Chris Paul didn't play in game 1 of the Los Angeles Clippers second round playoff series against the Houston Rockets due to a hamstring injury, and some crazy stuff happened. Both teams combined for 47 turnovers, Austin Rivers managed to hit 4 threes and still look lost, Josh Smith only shot 1-5 from deep (the percentage isn't crazy, but the fact that there's still a team willing to let him shoot 5 in a game after all these years is pretty crazy), and the Clippers somehow emerged victorious.
Now Doc Rivers is faced with a dilemma: should Paul play in game 2? He said yesterday that he was 50-50, and so is the ClipsNation staff. I think he should play. Danielle Greenberg thinks that he should rest. Here's the arguments from both sides.
Editorial note: this was a blind exchange. We didn't know what the other wrote beforehand and had no chance to counterargue. We'll leave that debate to the comments section where everyone can join in.
Lucas Hann: Why Chris Paul should play
Let's make something very clear: if Chris Paul isn't healthy enough to play, the Clippers can't force him into action. But if he can play, even if it's only limited minutes, he should. The reason why is simple: it's the playoffs, and every game matters. I feel like a lot of people are taking for granted that the Clippers will win their two home games, but that's not what happened last series. The Clippers dropped two games at home against the Spurs and it's not crazy to think that the same could happen against Houston. What happens when the Clippers don't try their hardest in game 2 because they assume they'll get wins in games 3 and 4, and then the Rockets shock the Clippers in one of those games just like the Clippers shocked the Rockets in game 1?
This is the deepest the Clippers have ever gone in the postseason, and they have a chance to get to their first ever Conference Finals. On one hand, getting there means nothing if they don't capitalize on the opportunity that it gives them to win a title. On the other hand, they have to make sure they get there in order to have that opportunity at all, and in order for this to have been considered a successful season by the media.
The Clippers will need Chris Paul eventually, and they can't afford to have him out. But how long can they get away with resting him? If he can play tonight, he has to. If it's a serious health risk, then he has to sit. But if he's too injured to play tonight and in game 3, then it's a bad sign for the rest of the postseason.
Doc Rivers would be far, far better off getting what he can out of Chris Paul tonight (again, as long as there's no significant health risk) and trying to step on the Rockets' throats and go up 2-0 with a chance to close the series out at home, when the alternative is likely dropping the game tonight against a fired up Houston squad and heading back to LA tied 1-1, with Chris Paul still questionable, and the momentum and talent advantages clearly on the side of the higher seed.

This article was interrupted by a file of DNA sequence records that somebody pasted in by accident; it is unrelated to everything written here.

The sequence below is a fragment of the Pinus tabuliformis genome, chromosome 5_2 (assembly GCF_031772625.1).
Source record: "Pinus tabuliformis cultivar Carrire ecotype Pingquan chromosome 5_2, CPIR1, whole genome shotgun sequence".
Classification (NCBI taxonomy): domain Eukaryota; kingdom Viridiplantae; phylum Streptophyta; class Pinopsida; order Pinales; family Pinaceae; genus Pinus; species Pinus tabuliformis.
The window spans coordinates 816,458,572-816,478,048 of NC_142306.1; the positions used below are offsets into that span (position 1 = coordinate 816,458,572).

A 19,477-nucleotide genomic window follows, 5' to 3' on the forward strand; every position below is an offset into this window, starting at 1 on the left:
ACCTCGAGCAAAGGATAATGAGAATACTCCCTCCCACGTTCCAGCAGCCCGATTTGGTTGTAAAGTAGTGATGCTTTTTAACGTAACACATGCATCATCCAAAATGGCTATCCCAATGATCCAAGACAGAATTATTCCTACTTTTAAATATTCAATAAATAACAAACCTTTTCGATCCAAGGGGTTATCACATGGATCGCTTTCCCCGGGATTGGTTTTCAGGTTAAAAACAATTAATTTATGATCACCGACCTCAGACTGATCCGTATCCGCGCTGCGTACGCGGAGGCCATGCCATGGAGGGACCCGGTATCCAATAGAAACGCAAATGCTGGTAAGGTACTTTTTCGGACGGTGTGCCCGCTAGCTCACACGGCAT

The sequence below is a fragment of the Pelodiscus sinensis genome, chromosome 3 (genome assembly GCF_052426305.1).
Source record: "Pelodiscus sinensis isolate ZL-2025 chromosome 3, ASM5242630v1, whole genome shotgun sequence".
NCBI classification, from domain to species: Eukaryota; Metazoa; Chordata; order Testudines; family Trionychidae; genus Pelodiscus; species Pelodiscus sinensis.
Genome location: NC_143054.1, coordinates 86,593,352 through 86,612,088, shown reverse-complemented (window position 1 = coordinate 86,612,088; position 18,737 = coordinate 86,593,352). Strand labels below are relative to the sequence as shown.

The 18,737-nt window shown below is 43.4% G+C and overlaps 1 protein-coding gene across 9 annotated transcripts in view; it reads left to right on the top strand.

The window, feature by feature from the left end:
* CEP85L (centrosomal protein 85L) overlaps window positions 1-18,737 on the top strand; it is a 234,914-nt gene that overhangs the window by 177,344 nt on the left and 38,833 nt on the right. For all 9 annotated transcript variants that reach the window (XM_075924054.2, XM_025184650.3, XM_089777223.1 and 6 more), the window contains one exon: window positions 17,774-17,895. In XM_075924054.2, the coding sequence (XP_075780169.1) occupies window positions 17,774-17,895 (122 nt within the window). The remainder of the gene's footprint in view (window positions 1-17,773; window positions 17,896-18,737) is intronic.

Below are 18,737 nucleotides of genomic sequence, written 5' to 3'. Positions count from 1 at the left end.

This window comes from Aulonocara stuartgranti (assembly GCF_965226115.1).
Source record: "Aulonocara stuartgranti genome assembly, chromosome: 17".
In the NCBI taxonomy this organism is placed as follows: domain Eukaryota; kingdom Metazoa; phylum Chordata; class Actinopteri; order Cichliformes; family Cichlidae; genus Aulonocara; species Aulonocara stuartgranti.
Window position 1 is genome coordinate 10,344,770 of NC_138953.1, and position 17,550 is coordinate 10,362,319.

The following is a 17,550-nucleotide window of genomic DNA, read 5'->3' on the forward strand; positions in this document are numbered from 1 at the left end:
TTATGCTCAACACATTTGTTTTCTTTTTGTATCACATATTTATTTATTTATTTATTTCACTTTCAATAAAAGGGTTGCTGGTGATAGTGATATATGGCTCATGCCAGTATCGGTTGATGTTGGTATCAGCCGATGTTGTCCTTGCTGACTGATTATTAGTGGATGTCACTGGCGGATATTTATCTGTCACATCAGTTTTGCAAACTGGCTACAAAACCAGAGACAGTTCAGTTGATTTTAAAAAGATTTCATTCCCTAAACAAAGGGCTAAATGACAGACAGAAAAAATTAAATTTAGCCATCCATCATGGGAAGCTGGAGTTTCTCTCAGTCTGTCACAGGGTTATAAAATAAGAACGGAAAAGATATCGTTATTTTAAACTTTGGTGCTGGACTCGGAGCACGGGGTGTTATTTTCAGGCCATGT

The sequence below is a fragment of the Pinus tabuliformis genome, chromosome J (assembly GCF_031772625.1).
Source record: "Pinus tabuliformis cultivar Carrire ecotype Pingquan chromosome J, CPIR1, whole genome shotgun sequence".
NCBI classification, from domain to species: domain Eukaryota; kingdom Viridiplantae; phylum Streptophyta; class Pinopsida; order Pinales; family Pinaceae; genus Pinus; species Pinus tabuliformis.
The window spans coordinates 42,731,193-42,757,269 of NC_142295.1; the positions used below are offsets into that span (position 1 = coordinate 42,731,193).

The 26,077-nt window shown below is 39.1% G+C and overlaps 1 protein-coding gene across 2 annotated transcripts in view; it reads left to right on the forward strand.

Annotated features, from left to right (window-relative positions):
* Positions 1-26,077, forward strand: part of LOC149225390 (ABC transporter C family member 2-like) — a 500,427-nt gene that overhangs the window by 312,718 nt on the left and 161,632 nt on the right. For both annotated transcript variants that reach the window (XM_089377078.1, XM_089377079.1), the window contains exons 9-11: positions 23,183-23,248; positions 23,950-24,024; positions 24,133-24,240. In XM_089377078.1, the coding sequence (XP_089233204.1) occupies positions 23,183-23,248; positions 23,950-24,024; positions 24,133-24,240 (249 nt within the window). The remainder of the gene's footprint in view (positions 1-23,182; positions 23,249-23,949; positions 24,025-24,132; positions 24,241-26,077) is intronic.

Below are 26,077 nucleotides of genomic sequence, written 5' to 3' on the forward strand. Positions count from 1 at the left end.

Danielle Greenberg: Why Chris Paul should sit
Doc Rivers is being coy with the media, claiming that there is a 50% chance Chris Paul plays tomorrow night in Houston for Game 2 of the semifinals. Let's hope that he errs on the side of caution and sits his point guard until Game 3 in Los Angeles.
The Clippers came to Houston and got their split. They now possess home-court advantage and shocked the Rockets by winning decisively without Paul. They cast doubt on the Rockets and hold the psychological edge at this point in the series. The Clippers looked like a team on a mission last night, and the confidence of their role players has likely increased after Game 1.
By playing Paul in Game 2, Rivers has very little to gain and everything to lose. First, there is the obvious concern that Paul could re-aggravate his hamstring injury that he sustained in the first half of Game 7 against the Spurs. Second, there is a real chance that the Rockets come out en fuego in Game 2 to atone for their abysmal performance on Monday night in front of their home fans. If Paul plays and the Clippers lose, the Rockets have confidence heading into Game 3. This would be very bad for Los Angeles.
No, it is better to sit Paul and see how the rest of the team does in his absence again. Worst case scenario, the Rockets trounce the Clippers. A resounding victory would probably give the Rockets some life heading into Los Angeles, but at least the Clippers would have bought Paul a few extra days to aid in his healing. Also, the Rockets would still likely wonder how they would have fared if Paul played, and this question mark could give the Clippers an edge in Game 3. In other words, they still have an ace up their sleeve (assuming Paul is anywhere close to himself). If the Paul-less Clippers lose the game but manage to keep it close, the Rockets will get a good scare. Best case scenario, Griffin can lead the team to a second victory in Houston.
Playing Paul in Game 3 is just too risky. The Clippers should savor the opportunity to get their point guard some rest. Let him make his return in front of his fans at Staples Center.